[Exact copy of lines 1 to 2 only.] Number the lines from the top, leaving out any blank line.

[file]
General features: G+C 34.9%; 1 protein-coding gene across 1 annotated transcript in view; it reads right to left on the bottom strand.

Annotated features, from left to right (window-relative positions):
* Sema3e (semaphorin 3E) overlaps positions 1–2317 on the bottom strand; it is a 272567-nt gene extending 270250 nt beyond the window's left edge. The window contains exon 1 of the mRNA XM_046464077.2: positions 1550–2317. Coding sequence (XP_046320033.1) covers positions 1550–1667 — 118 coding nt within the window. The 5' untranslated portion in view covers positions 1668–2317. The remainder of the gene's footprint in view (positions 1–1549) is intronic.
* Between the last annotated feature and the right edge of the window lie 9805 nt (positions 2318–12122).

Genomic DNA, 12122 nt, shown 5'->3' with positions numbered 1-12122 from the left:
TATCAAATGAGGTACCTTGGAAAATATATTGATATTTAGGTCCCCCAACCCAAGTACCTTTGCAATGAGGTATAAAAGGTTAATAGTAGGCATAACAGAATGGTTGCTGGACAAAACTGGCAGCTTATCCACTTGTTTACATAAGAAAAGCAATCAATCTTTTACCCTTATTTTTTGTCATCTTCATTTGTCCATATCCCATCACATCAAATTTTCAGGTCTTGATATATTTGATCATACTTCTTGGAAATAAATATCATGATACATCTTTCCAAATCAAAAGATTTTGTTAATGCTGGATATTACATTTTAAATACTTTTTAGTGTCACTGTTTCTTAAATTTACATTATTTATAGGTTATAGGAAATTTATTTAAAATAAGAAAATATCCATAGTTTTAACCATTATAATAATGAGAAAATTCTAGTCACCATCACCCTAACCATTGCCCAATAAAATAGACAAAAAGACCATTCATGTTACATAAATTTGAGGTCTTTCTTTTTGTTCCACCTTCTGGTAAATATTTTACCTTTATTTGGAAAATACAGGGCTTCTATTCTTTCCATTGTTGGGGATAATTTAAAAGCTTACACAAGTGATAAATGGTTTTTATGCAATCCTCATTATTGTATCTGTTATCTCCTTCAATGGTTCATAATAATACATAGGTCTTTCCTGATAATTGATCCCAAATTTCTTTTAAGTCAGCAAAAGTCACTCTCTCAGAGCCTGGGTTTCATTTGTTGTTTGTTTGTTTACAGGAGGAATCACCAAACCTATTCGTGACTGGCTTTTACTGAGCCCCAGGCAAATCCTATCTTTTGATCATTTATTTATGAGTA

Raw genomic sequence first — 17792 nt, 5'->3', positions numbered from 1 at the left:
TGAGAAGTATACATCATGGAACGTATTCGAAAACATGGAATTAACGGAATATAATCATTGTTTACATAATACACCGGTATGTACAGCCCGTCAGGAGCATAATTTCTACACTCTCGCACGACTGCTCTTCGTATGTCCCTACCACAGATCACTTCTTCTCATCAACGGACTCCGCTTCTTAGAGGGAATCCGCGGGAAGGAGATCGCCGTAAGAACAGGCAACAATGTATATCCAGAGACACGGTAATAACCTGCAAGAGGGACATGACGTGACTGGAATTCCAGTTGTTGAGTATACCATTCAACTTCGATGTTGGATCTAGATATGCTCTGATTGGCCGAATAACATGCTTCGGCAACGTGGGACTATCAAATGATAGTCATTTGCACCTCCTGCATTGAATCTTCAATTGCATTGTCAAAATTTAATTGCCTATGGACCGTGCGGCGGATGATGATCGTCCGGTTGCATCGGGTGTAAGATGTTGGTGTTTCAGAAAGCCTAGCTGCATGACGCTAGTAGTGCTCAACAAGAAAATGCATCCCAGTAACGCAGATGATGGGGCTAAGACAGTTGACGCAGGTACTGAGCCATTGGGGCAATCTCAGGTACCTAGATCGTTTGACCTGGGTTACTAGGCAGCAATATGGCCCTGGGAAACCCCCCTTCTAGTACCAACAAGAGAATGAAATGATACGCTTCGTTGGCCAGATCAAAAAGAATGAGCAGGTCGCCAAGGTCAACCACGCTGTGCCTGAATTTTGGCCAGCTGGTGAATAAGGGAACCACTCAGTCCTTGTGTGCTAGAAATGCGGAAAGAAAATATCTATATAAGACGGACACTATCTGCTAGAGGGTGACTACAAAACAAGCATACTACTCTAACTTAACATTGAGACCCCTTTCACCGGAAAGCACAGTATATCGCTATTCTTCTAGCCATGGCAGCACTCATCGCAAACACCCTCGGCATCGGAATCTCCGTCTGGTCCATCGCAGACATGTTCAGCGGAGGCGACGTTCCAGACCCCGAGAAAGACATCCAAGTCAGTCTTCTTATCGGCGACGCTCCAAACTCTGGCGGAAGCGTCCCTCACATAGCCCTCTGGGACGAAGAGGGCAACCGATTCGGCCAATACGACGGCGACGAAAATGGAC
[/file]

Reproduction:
General features: G+C 34.9%; 1 protein-coding gene across 1 annotated transcript in view; it reads right to left on the bottom strand.

Annotated features, from left to right (window-relative positions):